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The Moscow Times Remembers: Len Leeman and Robert Darmon

Len Leeman

In the run-up to Victory Day on May 9, when Russia commemorates 70 years since the Allied victory over Nazi Germany, staff members at The Moscow Times describe the wartime experiences of their own families.

Today, news editor Shura Collinson tells her family's story.

Len Leeman

My great-uncle Len Leeman — my grandmother's brother — was a radio operator in the British Merchant Navy during World War II, and took part in many of the highly dangerous Arctic convoys to deliver military equipment, industrial supplies and food to the Soviet port of Murmansk as part of the Lend-Lease program.

For more than two years during the war, my grandmother and her family had no idea where Len was, and their letters to him were returned. One day, the family dog at home in Louth, Lincolnshire, started behaving strangely, sitting by the door and refusing to move for hours until the family became quite irritated by it. That same evening, in walked Len. He had not been home for two-and-half years because every time he docked in Liverpool, he was sent straight back on another mission, so desperate was the situation. One of his fellow officers later told my grandmother that their ship had been the only one to survive one of the perilous missions.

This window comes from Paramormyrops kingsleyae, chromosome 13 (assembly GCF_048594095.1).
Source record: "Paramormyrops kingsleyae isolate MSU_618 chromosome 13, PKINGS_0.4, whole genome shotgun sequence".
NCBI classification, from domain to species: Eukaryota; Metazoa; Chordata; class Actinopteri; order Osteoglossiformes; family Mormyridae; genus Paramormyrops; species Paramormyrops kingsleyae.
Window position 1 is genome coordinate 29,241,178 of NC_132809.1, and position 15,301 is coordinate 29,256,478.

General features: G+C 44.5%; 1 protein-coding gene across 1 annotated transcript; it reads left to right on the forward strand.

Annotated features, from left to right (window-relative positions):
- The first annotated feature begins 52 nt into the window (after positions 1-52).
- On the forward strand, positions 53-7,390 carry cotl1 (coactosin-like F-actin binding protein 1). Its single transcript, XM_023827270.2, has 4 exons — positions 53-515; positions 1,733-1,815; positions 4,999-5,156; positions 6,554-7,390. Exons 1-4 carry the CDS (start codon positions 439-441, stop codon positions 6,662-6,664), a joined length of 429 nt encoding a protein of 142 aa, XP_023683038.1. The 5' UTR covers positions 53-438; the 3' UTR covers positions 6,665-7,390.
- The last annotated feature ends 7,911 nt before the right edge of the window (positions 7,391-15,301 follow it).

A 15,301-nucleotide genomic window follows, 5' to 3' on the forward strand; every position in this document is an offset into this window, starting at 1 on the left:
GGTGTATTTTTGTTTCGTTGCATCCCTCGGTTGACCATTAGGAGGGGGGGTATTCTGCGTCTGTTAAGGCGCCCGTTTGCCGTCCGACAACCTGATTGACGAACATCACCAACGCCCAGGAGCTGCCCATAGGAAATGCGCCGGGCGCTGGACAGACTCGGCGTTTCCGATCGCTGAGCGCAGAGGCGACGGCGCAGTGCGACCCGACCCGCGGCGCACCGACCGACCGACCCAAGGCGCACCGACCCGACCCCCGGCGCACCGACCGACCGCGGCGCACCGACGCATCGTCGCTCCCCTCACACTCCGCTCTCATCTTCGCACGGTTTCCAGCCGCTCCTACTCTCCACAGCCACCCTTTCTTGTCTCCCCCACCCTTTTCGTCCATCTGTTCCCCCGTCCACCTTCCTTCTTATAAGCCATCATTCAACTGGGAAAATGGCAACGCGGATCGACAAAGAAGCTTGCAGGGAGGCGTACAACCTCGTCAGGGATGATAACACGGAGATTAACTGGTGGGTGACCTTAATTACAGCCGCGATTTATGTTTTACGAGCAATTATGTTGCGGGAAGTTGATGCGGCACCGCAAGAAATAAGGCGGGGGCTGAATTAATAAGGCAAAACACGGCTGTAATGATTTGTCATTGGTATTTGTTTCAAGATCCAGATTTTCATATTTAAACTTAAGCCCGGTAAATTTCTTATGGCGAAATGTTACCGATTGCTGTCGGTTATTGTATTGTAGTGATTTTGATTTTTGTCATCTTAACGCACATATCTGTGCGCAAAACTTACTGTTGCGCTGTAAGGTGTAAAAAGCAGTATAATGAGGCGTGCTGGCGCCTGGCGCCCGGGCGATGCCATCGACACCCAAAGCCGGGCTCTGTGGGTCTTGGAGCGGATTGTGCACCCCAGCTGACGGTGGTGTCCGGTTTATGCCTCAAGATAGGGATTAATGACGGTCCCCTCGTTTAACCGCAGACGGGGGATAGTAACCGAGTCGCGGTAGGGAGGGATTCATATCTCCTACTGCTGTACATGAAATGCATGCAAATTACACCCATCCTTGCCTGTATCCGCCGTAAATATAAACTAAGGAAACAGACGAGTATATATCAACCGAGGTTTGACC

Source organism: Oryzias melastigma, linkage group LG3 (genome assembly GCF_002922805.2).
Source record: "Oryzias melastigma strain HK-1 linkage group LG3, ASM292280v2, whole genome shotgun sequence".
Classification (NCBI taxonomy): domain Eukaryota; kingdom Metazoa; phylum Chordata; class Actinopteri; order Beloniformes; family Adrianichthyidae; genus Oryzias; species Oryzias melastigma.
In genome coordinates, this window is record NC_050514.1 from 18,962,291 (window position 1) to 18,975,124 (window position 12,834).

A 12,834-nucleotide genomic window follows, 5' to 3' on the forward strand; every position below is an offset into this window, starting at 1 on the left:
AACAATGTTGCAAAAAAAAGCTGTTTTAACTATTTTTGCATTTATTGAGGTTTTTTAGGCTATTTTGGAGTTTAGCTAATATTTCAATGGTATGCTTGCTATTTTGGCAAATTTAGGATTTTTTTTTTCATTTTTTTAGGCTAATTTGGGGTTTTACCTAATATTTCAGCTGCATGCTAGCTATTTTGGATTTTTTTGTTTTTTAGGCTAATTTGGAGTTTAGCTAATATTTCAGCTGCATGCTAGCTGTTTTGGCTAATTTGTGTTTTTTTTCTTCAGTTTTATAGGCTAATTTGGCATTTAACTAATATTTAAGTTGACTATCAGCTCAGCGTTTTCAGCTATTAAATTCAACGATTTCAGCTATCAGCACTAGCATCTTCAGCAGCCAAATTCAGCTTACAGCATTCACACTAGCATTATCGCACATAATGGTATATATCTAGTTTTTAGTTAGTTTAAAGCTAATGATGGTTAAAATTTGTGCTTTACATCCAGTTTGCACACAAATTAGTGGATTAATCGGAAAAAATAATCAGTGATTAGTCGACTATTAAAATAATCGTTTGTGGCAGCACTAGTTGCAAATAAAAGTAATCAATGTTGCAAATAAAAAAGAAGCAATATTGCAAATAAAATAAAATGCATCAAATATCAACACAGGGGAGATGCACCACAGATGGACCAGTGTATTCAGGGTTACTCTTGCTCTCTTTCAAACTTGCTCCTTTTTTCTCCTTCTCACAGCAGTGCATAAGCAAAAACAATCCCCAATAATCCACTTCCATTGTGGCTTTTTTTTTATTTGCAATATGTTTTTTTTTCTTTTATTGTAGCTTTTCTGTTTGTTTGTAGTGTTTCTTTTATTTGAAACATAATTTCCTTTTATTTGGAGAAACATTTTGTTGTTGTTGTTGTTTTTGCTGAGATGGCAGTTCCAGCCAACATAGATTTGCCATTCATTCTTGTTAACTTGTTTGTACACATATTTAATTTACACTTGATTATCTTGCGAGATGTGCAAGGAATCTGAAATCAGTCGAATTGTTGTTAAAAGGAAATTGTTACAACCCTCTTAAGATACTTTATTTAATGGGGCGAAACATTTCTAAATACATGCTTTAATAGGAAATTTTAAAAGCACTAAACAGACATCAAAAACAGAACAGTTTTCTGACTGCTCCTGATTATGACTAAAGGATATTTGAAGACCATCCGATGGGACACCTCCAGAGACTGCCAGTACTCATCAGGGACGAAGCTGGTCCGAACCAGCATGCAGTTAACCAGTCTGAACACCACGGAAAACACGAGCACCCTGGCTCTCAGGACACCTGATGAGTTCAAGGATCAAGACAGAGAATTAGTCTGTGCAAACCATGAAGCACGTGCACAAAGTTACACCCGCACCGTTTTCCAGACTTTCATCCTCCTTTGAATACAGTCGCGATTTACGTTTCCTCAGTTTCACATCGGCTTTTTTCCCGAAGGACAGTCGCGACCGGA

When he was finally allowed to visit his family, the train he was traveling on had to stop at Grimsby, 24 kilometers away, because of bombing on the line. After so long away from home, he ignored warnings to stay on the train, and walked all the way home to Louth. 

After the war, he got married, lived in Nigeria for some years, and had a daughter. Len lived to a ripe old age and died several years ago in York, where he had become a much loved fixture in his local pub.


Robert Darmon

My grandfather, Sergeant Robert Darmon, was a tank operator in the British Army's Royal Armored Corps during the war. He served in France, Holland and then Germany, before working at several different press camps in Germany after the war when he was responsible for dealing with foreign correspondents from all over the world who were covering the aftermath of the war. 

One of the press camps was housed in a beautiful old German stately home where the officers were billeted. One night, they decided to explore the cellars and sample some of the fine brandy they found there. The next day, my grandfather said, there were some very sore heads.

After he was demobbed, he married my grandmother and they had three children. Sadly he died young, before I was born, but his memory is kept alive by my grandmother and his children.

The views expressed in opinion pieces do not necessarily reflect the position of The Moscow Times.

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